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作者 Saksvig, Brit Irene
書名 Diabetes prevention among First Nations school children in Sandy Lake, Ontario: Evaluation of a culturally appropriate school-based nutrition and physical activity intervention
國際標準書號 0493607439
book jacket
說明 398 p
附註 Source: Dissertation Abstracts International, Volume: 63-03, Section: B, page: 1317
Adviser: Joel Gittelsohn
Thesis (Ph.D.)--The Johns Hopkins University, 2002
School-based interventions for the primary prevention of type II diabetes in Native North American populations is a recommended strategy to prevent further increases in diabetes. This dissertation provides an analysis of the development, implementation and impact of a culturally appropriate school-based diabetes prevention program for Ojibway-Cree students living in a remote First Nations community in Northwestern Ontario
A culturally appropriate school-based nutrition and physical activity intervention based on an ecological model of health promotion and social cognitive theory was developed and implemented during the 1998--1999 school year in grades three, four, and five. The intervention included a curriculum, family, peer and environmental components. A pre/post study design was employed to measure change in dietary intake, physical activity, and psychosocial factors associated with these behaviors. Anthropometric measurements were conducted at baseline and follow-up to describe body composition and included height, weight, percentage of body fat, mid-upper arm circumference, triceps and sub-scapular skinfolds measures. Usual dietary intake was measured by a single 24-hr dietary recall interview at baseline and again at follow-up with each participant. Health knowledge and behaviors were measured by two questionnaires. Parents and guardians completed a questionnaire. Methods used for the development of the culturally appropriate school-based intervention are described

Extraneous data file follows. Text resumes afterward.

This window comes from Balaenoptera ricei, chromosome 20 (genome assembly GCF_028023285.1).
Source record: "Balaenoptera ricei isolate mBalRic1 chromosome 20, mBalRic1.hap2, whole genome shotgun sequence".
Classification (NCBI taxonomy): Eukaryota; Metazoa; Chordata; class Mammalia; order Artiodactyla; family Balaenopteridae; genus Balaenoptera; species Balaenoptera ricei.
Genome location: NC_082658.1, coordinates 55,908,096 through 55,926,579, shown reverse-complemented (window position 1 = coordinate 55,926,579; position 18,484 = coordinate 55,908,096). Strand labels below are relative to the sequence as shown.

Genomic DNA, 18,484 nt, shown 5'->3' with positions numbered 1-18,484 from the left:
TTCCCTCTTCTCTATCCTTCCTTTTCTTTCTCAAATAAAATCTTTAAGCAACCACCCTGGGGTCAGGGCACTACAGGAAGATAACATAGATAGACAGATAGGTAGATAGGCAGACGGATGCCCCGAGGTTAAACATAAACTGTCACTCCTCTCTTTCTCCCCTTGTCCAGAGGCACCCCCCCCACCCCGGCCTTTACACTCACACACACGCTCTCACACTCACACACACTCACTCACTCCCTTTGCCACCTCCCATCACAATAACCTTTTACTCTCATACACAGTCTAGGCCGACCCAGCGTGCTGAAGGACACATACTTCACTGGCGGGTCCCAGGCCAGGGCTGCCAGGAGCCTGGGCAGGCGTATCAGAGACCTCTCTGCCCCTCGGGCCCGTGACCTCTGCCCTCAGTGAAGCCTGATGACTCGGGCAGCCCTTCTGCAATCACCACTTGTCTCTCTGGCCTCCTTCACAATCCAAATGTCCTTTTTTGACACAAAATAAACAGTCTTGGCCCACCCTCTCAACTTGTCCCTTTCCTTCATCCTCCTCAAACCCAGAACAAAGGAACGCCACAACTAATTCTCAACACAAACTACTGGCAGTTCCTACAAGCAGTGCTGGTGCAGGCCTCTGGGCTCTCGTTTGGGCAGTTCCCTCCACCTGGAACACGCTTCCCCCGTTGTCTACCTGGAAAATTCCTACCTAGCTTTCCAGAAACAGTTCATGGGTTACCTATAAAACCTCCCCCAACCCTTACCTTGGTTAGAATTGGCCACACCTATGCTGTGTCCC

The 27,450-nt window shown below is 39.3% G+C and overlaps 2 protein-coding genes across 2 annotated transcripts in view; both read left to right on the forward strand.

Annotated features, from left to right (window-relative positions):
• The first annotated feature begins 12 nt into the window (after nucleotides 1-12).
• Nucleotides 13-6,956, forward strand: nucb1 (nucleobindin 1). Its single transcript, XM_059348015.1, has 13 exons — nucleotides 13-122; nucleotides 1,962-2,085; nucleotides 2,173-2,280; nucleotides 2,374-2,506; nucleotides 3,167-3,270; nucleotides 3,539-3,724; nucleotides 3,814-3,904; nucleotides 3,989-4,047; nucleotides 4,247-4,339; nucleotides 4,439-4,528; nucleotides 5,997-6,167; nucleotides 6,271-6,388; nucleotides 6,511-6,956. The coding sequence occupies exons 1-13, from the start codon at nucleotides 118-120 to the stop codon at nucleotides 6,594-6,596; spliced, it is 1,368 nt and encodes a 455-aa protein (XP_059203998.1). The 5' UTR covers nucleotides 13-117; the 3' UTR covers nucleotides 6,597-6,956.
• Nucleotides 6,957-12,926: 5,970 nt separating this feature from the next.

Weekend television viewing and percent of calories from dietary fat were determinants of obesity among boys. Participation in recess was a protector against obesity for girls and there was a non-significant trend with percent of calories from fat. Parental diabetes status was not a determinant of adiposity among boys or girls. Exposure to the intervention was significantly associated with having a high level of knowledge of foods low in fat, overall knowledge, dietary self-efficacy and with having met the dietary fiber intake recommendation of age plus five grams of dietary fiber intake per day. Exposure to the intervention was not associated with having a high score on the dietary intention scale or the decrease in percent of energy from fat
A culturally appropriate school-based diabetes prevention intervention can be successful in modifying dietary intake behaviors and their mediators in a remote northern Native North American community
School code: 0098
Host Item Dissertation Abstracts International 63-03B
主題 Health Sciences, Public Health
Health Sciences, Nutrition
Education, Health
Alt Author The Johns Hopkins University
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